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      Lipreading and speech

      If you have hearing loss and prefer to communicate through lipreading and speech, you may find a lipspeaker can help you to lipread.

      How does a lipspeaker help?

      A lipspeaker can make it easier for people with hearing loss to lipread by:

      • Silently repeating what a speaker says, producing the shape of the words clearly with facial expressions to show meaning.
      • Cutting down fast speech (many people speak at speeds of up to 200 words a minute), without losing the meaning of what the speaker is saying.
      • Sometimes using their voice as well, to support people who use a combination of listening and lipreading.
      • Fingerspelling words that are difficult to lipread.

      Additionally, if somebody has difficulty understanding a person with hearing loss, the lipspeaker might be able to relay what that person is saying.

      When is a lipspeaker helpful?

      Lipspeakers can help in a variety of situations, such as:

      • workshops or conferences
      • work meetings
      • job interviews
      • training courses
      • university or college lectures or seminars
      • medical consultations parent/teacher meetings
      • meetings with bank managers or local government officials
      • police interviews, meetings with solicitors, or court or tribunal hearings.

      What type of lipspeaker should I use?

      There are two levels of lipspeaker:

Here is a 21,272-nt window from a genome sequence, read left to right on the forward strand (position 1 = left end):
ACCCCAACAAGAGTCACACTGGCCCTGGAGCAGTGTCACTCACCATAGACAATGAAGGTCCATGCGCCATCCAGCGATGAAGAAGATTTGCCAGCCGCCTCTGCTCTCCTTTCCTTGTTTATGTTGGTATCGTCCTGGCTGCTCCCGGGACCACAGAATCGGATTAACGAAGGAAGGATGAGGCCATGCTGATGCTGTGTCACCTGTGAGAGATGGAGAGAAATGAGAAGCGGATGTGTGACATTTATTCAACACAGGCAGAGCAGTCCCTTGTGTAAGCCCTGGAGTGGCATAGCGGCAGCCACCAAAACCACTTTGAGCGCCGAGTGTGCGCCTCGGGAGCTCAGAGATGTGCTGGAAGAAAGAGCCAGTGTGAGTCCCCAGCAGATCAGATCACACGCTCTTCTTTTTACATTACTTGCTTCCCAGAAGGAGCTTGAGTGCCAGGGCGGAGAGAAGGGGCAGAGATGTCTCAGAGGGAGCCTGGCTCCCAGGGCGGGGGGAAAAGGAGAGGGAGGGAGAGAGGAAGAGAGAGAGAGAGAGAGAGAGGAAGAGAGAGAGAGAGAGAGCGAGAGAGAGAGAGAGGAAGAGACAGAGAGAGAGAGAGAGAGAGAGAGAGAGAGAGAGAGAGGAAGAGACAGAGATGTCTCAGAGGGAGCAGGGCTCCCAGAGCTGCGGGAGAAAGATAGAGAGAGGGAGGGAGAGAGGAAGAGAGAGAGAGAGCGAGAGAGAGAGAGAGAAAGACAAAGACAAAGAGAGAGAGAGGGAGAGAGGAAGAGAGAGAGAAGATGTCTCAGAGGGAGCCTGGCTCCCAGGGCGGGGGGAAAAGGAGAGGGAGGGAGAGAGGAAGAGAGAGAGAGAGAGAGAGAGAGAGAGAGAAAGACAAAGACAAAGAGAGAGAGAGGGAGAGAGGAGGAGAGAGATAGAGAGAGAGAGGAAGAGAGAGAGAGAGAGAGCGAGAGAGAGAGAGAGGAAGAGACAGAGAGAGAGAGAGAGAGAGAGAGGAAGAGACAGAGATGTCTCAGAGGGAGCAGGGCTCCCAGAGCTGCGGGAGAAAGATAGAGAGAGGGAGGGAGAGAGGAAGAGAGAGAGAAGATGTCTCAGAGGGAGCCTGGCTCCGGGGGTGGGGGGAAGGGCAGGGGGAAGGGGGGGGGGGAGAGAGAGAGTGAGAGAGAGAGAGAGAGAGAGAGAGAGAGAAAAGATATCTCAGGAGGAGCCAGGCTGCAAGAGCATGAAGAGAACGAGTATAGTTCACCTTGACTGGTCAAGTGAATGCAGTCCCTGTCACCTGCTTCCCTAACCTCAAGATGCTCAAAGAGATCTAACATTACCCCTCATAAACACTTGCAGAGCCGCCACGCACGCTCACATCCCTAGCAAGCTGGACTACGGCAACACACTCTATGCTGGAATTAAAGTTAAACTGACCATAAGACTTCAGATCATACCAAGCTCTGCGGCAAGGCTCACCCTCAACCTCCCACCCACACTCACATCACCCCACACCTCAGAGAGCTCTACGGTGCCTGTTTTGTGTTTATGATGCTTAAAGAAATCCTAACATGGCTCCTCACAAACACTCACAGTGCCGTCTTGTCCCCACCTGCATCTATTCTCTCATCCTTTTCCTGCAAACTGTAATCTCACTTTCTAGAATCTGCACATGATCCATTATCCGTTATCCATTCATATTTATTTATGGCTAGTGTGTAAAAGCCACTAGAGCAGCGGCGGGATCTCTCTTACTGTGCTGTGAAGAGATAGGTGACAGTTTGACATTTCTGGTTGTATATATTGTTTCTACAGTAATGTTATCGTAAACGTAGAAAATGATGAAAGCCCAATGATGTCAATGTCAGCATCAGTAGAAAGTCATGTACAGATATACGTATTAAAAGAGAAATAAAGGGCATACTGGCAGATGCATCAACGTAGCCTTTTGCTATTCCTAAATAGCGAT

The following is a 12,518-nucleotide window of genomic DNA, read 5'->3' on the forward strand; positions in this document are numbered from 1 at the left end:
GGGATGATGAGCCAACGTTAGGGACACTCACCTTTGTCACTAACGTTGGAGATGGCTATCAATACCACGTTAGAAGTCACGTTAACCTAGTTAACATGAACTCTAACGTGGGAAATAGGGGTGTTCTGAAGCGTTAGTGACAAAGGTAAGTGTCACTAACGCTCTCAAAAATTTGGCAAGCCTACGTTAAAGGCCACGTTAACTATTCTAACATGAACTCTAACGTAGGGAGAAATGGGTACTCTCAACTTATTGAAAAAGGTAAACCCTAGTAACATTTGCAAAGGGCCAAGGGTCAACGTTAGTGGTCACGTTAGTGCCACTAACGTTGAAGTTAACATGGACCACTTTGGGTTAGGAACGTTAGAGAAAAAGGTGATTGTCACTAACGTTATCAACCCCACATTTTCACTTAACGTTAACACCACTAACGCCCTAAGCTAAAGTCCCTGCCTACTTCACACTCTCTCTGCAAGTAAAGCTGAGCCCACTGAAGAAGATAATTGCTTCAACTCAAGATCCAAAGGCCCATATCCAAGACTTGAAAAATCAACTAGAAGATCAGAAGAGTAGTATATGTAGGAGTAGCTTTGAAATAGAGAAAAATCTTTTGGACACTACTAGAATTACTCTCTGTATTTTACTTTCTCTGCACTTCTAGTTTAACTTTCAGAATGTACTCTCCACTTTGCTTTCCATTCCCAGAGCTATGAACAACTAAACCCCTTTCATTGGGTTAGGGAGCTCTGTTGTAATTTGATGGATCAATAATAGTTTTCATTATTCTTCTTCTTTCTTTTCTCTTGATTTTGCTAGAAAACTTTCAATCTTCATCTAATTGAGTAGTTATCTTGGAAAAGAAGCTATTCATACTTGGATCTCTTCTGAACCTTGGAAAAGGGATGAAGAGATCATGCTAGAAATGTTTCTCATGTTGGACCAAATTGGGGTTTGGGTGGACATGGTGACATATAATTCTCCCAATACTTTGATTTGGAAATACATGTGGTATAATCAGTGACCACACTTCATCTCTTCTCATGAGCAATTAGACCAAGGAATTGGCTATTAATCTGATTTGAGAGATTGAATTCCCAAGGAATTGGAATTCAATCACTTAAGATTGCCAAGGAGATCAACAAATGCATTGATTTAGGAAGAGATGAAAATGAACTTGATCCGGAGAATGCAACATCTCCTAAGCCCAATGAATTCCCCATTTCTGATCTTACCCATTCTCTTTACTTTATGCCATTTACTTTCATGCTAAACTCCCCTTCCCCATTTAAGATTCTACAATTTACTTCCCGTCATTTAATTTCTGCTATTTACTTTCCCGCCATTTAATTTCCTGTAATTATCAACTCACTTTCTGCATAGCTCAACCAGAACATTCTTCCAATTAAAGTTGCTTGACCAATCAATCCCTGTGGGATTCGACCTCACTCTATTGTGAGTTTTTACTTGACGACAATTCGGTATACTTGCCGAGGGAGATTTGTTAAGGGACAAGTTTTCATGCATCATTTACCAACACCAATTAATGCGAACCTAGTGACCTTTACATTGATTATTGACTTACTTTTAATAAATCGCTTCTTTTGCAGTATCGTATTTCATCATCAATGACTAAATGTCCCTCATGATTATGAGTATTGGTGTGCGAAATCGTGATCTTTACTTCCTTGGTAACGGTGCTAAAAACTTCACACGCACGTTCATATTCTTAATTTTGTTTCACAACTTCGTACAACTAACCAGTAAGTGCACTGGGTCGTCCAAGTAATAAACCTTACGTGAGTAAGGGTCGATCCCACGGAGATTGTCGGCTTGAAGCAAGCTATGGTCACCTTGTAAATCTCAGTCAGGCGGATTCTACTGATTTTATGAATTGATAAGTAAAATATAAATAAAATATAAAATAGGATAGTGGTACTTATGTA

• registered lipspeaker
      • trainee lipspeaker.

      The agency or freelance professional you book with will advise which registration level of lipspeaker is suitable for your assignment. There are some situations where you should only use a registered lipspeaker, such as legal assignments and meetings with solicitors, social services and mental health workers.

      You can check that the lipspeaker you book is registered with The National Registers of Communication Professionals working with Deaf and Deafblind People (NRCPD), the body which is responsible for monitoring and development of professional standards.

      How do I book a lipspeaker?

      There are fewer than 50 registered lipspeakers in the country, so book ahead - at least four to six weeks before you need one. Remember, lipspeaking is tiring, so lipspeakers should have a break about every 30 minutes. For that reason, if your assignment is likely to be more than two hours long, you should book two lipspeakers.

      Find out more about booking a lipspeaker in our section Communication support. For more information about working with a lipspeaker, see our factsheet Working with a lipspeaker

      Sylvia

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